Skip to Navigation
University of Pittsburgh
Print This Page Print this pages

September 2, 2010

Senate Matters:

Faculty should consider University Senate service

Commitment and priorities

As we enter a new academic year, many of us feel a bit exhausted, not from hectic summer vacations or the heat and humidity, but because of the sustained stress of an unpredictable economy and its effects on our lives, our teaching and our students.

Last year, in an attempt to respond responsibly to state appropriation cuts and an unsure endowment future, Pitt’s administration undertook cost-saving measures aimed at sustaining our core missions while minimizing pain for faculty, staff and students. These included a hiring freeze except where new hires had already been approved, an across-the-board salary freeze and modest tuition increases (2.5-5.5 percent). Although these measures seemed tough, there was a sense of shared pain and also the realization that cuts were better than the more draconian options of layoffs and salary reductions endured by other institutions. Still, these measures have taken their toll on faculty morale at Pitt. Classroom loads that might have been reduced by additional hires have continued, and the increased cost of living has been absorbed.

Within this context, the time never has been better for faculty to embrace their only instrument for open discussion and problem-solving with the administration: the University Senate. Here are some of the ways the Senate has worked over the past year to directly promote your well-being:

As it does every year, the Senate budget policies committee (BPC) reviewed the administration’s report on the University’s fiscal health, considered the balance sheet of obligations and incomes, and helped define priorities for the final budget submitted to the Board of Trustees.  BPC strongly recommended 2 percent for salary maintenance for all employees whose work performance during the past year has been rated as at least satisfactory, and 1 percent for merit, market and equity adjustments to be made at the unit level. These subsequently became the chancellor’s recommendations to the Board of Trustees.

BPC also monitors the salaries of other faculty, both in our region and at other large universities that are fellow members of the Association of American Universities.  Although we all would like higher salaries, Pitt faculty salaries compare favorably with those at peer institutions, landing somewhere in the middle.

Senate members, including some from the Senate benefits and welfare committee, again served on the University’s Medical Advisory Committee. MAC is charged with annually reviewing prices negotiated with our health care provider, UPMC Health Plan, defining  premiums, co-pays and related benefits. The University is the single largest corporate member of the UPMC Health Plan, which creates significant leverage in negotiations. (Paradoxically, Pitt faculty and staff pay less for the UPMC Health Plan than do employees of UPMC itself.) For several years, the University administration has maintained the policy of absorbing 80 percent of the increases in health care costs. But MAC input guides the way those increased costs are passed along to faculty and staff, closely considering the impact of specific changes on University employees as a whole.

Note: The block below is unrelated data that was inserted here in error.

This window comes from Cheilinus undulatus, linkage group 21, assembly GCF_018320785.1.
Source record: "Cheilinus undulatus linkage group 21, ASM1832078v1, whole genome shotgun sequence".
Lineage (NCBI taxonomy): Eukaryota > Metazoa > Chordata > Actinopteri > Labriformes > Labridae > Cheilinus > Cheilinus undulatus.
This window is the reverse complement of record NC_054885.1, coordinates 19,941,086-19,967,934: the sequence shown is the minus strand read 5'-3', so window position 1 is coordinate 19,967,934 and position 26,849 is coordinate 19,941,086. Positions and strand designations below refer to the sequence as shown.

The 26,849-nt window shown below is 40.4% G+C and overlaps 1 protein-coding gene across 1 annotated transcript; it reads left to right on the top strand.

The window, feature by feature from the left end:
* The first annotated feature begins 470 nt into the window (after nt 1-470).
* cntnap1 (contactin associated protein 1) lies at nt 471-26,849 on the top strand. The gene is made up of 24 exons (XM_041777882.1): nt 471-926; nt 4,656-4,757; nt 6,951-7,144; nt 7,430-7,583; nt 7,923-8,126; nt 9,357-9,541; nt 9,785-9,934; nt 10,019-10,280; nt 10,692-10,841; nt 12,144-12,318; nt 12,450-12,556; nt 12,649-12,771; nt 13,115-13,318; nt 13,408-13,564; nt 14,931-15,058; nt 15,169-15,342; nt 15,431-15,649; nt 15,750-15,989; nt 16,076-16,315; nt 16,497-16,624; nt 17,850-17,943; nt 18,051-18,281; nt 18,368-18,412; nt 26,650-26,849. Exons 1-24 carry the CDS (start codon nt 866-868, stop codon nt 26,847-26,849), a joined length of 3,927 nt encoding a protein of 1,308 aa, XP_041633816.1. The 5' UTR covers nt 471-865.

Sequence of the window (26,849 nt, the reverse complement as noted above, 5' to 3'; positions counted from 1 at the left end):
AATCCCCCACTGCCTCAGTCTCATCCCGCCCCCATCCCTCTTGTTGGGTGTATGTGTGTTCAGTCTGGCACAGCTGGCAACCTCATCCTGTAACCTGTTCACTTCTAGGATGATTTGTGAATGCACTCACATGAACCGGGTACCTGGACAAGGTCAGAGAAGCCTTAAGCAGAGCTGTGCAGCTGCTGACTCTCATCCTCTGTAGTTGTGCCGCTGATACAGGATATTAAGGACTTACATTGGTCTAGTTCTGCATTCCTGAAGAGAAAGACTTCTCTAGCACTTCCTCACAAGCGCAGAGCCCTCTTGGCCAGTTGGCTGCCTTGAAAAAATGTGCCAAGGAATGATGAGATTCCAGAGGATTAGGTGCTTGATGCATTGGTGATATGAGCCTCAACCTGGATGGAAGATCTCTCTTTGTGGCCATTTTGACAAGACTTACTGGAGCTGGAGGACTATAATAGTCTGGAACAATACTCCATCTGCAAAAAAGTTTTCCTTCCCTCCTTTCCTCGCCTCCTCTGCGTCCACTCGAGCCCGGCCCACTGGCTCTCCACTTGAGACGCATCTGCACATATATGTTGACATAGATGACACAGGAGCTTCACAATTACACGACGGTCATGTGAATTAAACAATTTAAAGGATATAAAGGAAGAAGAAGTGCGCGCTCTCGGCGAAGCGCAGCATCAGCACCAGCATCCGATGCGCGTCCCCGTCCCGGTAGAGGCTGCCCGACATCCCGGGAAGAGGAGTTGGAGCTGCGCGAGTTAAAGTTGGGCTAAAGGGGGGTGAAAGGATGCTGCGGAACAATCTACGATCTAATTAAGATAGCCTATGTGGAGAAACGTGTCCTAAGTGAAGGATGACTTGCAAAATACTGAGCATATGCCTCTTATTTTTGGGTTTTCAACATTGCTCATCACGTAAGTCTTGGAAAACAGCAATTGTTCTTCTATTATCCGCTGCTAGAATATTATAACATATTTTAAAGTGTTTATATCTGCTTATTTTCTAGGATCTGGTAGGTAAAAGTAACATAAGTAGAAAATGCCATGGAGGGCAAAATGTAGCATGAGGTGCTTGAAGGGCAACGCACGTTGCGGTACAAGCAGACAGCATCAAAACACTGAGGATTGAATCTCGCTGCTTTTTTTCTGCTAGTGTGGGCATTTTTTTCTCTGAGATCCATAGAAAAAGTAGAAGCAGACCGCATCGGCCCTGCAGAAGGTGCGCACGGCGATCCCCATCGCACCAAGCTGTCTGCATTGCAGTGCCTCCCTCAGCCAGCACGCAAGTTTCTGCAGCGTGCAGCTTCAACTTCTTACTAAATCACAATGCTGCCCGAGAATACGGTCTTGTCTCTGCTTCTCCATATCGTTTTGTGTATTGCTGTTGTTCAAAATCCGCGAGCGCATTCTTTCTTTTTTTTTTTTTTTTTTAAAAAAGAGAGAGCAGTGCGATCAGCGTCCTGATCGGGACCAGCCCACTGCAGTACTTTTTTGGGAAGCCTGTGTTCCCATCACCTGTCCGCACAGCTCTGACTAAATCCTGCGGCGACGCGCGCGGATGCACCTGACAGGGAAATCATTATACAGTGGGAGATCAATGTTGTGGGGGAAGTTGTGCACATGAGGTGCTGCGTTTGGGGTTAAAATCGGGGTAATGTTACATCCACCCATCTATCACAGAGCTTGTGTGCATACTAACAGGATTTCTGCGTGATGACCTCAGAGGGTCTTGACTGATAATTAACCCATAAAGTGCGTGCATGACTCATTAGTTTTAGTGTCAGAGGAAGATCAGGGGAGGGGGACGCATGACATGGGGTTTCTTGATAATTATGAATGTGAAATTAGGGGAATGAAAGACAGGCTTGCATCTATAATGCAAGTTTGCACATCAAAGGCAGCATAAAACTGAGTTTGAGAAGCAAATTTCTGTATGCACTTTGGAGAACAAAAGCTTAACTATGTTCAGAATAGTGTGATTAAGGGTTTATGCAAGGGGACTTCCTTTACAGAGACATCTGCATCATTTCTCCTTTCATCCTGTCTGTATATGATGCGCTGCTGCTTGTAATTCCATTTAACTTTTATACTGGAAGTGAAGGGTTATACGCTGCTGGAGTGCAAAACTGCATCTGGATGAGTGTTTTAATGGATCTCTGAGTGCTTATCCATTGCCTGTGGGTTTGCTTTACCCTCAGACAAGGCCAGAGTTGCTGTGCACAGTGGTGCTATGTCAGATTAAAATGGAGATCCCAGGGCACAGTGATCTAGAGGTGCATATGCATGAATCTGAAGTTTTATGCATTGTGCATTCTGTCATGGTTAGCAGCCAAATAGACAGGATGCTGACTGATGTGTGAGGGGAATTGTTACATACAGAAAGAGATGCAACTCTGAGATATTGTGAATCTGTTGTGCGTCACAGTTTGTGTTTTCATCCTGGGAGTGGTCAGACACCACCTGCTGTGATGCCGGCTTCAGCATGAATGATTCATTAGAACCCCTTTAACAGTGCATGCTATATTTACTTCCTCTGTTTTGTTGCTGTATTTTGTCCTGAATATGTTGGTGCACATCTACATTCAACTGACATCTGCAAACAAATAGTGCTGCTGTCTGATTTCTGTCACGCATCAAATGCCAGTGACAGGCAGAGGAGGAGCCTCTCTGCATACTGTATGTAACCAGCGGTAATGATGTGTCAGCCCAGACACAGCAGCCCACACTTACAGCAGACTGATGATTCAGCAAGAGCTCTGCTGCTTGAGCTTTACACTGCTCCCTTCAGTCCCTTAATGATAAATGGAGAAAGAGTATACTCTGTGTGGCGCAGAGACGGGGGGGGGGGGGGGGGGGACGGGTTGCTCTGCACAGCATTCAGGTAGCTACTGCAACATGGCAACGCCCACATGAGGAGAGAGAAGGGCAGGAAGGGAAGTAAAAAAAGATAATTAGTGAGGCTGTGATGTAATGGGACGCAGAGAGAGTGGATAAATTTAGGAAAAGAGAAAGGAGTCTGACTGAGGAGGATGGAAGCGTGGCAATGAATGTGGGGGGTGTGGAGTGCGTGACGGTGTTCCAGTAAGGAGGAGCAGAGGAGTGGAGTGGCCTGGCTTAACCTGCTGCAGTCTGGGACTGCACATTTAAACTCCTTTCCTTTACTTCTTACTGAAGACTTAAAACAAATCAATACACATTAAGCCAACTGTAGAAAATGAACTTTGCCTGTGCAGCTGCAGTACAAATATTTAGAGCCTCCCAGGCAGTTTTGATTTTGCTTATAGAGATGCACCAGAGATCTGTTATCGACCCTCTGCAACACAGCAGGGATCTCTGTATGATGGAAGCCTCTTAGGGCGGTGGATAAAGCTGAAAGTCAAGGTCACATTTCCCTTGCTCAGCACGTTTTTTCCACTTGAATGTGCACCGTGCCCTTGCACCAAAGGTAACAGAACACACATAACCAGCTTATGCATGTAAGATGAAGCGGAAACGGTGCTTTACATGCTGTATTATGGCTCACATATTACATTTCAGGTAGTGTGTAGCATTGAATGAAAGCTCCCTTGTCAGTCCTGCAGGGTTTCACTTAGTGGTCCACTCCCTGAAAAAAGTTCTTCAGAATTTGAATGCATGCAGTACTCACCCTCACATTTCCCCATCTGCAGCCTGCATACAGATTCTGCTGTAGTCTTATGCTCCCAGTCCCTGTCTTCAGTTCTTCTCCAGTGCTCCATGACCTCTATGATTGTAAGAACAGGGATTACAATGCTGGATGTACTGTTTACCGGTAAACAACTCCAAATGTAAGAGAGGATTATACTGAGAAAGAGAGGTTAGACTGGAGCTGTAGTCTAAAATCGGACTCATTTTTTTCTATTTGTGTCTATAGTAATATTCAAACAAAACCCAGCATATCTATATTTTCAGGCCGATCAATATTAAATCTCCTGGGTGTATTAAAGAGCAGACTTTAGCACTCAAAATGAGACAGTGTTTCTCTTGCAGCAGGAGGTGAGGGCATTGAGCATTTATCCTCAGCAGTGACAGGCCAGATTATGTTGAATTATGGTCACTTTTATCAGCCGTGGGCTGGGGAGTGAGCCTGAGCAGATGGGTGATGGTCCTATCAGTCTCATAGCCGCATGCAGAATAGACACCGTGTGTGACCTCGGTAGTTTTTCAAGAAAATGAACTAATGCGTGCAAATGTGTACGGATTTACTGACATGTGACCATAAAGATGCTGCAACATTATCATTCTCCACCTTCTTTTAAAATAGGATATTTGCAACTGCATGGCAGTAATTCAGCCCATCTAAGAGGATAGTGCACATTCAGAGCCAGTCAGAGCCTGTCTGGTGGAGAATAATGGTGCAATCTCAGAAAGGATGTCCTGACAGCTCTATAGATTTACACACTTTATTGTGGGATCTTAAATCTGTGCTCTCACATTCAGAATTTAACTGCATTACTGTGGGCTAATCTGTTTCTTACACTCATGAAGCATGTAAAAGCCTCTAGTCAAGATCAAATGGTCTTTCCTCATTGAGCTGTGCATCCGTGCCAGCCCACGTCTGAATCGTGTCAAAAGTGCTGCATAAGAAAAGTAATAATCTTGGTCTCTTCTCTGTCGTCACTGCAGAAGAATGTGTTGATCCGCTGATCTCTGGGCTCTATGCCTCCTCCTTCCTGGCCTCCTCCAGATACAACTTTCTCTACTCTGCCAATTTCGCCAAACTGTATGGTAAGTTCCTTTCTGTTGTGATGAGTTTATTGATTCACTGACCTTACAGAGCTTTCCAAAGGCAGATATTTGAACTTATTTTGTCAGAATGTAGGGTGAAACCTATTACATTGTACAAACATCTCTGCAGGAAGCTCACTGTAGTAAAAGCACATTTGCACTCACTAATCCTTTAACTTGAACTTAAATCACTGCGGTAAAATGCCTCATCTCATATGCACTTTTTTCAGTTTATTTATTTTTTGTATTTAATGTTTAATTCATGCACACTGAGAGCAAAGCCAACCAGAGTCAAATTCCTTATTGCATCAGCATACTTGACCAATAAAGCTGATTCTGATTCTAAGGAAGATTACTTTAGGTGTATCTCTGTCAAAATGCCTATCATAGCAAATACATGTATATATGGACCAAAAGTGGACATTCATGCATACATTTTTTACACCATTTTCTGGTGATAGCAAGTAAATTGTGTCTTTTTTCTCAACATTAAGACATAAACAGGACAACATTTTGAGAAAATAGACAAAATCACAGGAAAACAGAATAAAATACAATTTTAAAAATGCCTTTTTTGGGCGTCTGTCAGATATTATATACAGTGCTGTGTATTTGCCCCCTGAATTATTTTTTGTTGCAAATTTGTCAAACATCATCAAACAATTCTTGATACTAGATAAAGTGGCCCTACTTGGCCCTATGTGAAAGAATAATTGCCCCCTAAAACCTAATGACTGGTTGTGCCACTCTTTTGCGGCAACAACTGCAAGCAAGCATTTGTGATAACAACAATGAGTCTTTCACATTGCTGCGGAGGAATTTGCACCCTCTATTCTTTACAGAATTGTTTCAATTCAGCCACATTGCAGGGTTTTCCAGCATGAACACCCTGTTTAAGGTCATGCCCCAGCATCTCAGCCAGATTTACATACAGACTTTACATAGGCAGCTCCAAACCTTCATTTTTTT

• The Senate tenure and academic freedom committee (TAFC) continued to be a vital element in maintaining academic freedom and academic responsibility at our institution. TAFC is always ready to mediate in disputes about promotion and reappointment. Although most of TAFC’s deliberations are confidential, the committee also takes the academic pulse of the University each year, quantifying the ratio of tenure-stream to non-tenure-stream faculty, the percentage of faculty per school at each academic level, and other trends. If some systematic threat to academic integrity arises, TAFC members are the first to know and they report on it during monthly Faculty Assembly meetings.

The University Senate is concerned with other quality-of-campus-life issues, including Fitness for Life, classroom size and availability, recycling and library initiatives. A list of committee, Faculty Assembly and Senate Council members as well as Faculty Assembly and Senate Council meeting minutes are available on the University Senate web site,

The faculty are a university’s most valuable resource. In a time of uncertainty and potential change, the University Senate provides a space where your problems and opinions can be heard.  Find out who your Faculty Assembly and committee representatives are so you can talk to them directly.

Please consider making service in the University Senate as a faculty representative or committee member part of your academic life. This year, the Senate Matters column will be checking in regularly with three faculty members who just recently have made such a commitment:

Colleen Culley, associate professor, School of Pharmacy;

William Elliott III, assistant professor, School of Social Work, and

Kevin Kearns, professor, Graduate School of Public and International Affairs.

They will attend their first Faculty Assembly meeting as representatives of their schools on Sept. 7. We appreciate their willingness to give other faculty members a window on their Senate experience and look forward to sharing their impressions with you.

Michael R. Pinsky is president of the University Senate.

Leave a Reply